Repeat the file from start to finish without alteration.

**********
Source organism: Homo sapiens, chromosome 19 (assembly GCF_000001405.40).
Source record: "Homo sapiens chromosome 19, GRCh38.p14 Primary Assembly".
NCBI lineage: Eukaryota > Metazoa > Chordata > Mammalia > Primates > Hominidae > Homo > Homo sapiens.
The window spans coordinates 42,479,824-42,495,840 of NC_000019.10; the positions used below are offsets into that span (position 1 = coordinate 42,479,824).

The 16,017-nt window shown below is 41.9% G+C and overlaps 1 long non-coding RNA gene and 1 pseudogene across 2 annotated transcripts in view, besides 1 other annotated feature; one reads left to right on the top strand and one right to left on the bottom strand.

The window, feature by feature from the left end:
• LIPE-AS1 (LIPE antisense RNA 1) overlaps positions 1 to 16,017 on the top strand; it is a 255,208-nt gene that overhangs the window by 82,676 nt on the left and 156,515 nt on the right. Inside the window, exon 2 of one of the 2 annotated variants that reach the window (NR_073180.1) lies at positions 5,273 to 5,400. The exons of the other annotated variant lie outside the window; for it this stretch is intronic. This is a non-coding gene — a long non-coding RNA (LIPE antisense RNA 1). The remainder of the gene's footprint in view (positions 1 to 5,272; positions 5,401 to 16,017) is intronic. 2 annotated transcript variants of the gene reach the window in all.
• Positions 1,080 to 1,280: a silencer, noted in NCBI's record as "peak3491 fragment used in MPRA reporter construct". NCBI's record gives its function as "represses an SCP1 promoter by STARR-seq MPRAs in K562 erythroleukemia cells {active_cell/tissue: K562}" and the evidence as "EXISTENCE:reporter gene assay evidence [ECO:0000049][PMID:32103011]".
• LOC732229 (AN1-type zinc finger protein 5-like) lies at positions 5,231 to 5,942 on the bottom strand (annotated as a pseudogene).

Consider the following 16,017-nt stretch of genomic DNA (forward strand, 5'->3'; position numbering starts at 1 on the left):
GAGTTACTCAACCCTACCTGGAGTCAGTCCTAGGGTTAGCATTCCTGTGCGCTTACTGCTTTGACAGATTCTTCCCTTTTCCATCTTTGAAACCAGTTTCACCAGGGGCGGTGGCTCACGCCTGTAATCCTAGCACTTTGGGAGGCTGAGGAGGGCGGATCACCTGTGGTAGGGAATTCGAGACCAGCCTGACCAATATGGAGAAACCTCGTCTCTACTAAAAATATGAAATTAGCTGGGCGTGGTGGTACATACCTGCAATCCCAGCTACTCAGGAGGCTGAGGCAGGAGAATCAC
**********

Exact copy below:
Source organism: Homo sapiens, chromosome 19 (assembly GCF_000001405.40).
Source record: "Homo sapiens chromosome 19, GRCh38.p14 Primary Assembly".
NCBI lineage: Eukaryota > Metazoa > Chordata > Mammalia > Primates > Hominidae > Homo > Homo sapiens.
The window spans coordinates 42,479,824-42,495,840 of NC_000019.10; the positions used below are offsets into that span (position 1 = coordinate 42,479,824).

The 16,017-nt window shown below is 41.9% G+C and overlaps 1 long non-coding RNA gene and 1 pseudogene across 2 annotated transcripts in view, besides 1 other annotated feature; one reads left to right on the top strand and one right to left on the bottom strand.

The window, feature by feature from the left end:
• LIPE-AS1 (LIPE antisense RNA 1) overlaps positions 1 to 16,017 on the top strand; it is a 255,208-nt gene that overhangs the window by 82,676 nt on the left and 156,515 nt on the right. Inside the window, exon 2 of one of the 2 annotated variants that reach the window (NR_073180.1) lies at positions 5,273 to 5,400. The exons of the other annotated variant lie outside the window; for it this stretch is intronic. This is a non-coding gene — a long non-coding RNA (LIPE antisense RNA 1). The remainder of the gene's footprint in view (positions 1 to 5,272; positions 5,401 to 16,017) is intronic. 2 annotated transcript variants of the gene reach the window in all.
• Positions 1,080 to 1,280: a silencer, noted in NCBI's record as "peak3491 fragment used in MPRA reporter construct". NCBI's record gives its function as "represses an SCP1 promoter by STARR-seq MPRAs in K562 erythroleukemia cells {active_cell/tissue: K562}" and the evidence as "EXISTENCE:reporter gene assay evidence [ECO:0000049][PMID:32103011]".
• LOC732229 (AN1-type zinc finger protein 5-like) lies at positions 5,231 to 5,942 on the bottom strand (annotated as a pseudogene).

Consider the following 16,017-nt stretch of genomic DNA (forward strand, 5'->3'; position numbering starts at 1 on the left):
GAGTTACTCAACCCTACCTGGAGTCAGTCCTAGGGTTAGCATTCCTGTGCGCTTACTGCTTTGACAGATTCTTCCCTTTTCCATCTTTGAAACCAGTTTCACCAGGGGCGGTGGCTCACGCCTGTAATCCTAGCACTTTGGGAGGCTGAGGAGGGCGGATCACCTGTGGTAGGGAATTCGAGACCAGCCTGACCAATATGGAGAAACCTCGTCTCTACTAAAAATATGAAATTAGCTGGGCGTGGTGGTACATACCTGCAATCCCAGCTACTCAGGAGGCTGAGGCAGGAGAATCAC